If you're a parent, let's be real here. Wouldn't you steer your kid to gaming and away from chess? Put it this way: there's no dough in chess, no glam, and no chicas! That's it.

7 comments:

Anonymous said...

Even not taking money etc into account, chess really just doesn't compete.

When Gareth started at ANU he joined the wargamers club - he plays every Sunday night - usually from around 6 until 2am. In holidays they have been known to go all night. It is just plain fun - lots of talking and discussions on issues, as well as the challenge of the various games they play.

Compare that to playing in some chess club with the same boring old guys, some of whom are crass, rude and unpleasant....

I don't think Gareth will be able to shake his chess addiction for awhile, but for the next level down of young players - what is there to attract them to playing?

Jenni

Shaun Press said...

Ah, but you overlook why there is dough,glam and chicas in computer gaming. The marketers driving the computer game market realise that people are willing to spend money in this area. And like say Golf, a lot of money. And not by choice, but by necessity.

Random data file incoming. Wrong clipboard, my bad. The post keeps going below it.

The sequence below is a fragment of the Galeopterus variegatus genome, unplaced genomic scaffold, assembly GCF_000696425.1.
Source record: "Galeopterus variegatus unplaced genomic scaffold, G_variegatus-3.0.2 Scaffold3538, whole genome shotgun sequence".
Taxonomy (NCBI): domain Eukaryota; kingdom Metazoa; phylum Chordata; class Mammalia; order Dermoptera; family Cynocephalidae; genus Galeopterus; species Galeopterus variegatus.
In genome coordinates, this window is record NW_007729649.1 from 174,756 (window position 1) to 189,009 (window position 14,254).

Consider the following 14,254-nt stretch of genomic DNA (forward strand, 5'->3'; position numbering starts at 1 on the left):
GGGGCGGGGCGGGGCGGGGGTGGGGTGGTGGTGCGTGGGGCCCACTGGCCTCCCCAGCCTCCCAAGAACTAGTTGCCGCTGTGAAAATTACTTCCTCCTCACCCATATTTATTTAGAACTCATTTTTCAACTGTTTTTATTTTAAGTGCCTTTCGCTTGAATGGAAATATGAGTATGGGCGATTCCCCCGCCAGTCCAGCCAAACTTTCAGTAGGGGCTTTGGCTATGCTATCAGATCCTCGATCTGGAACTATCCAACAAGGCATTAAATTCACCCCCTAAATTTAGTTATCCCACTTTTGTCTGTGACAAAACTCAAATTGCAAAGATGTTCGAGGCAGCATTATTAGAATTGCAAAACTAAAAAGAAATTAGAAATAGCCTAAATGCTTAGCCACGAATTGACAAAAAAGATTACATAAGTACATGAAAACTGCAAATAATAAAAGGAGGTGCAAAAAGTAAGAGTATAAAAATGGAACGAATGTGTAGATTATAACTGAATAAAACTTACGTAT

Chess had a small sponsorship boost from the advent of chess computers (Novag, Software Toolworks etc) but the fact that the game is cheap (as are chessplayers) means that a growth in players doesn't translate into a growth in income.
And anyway, if you were a parent would you rather spend $30 on a chess set, or $3,000 on a souped up gaming PC?

Phil Willis said...

Agreed.

Compare this conversation I had in the elevator at work this morning.

Me: Whatcha up to this weekend?

Stephen Coorey (Australian FIFA x-box champion): Training for the next tournament. I'm one of the favourites for the $30,000 prize.

Me: Yeah - I'm in training too. I'm looking to see if I can snatch the $50 "best upset" prize at the Ford Tournament at North Sydney Chess Club.

Big difference.

Stephen is a pretty handy chessplayer too I must say. ;)

Simon said...

" some of whom are crass, rude and unpleasant...."...you should spend some time in internet cafes with these "gamers" Jenni,then you would realise how many of them are exactly like this. Overall chees players are better behaved and more well mannered than your average gamer.

Anonymous said...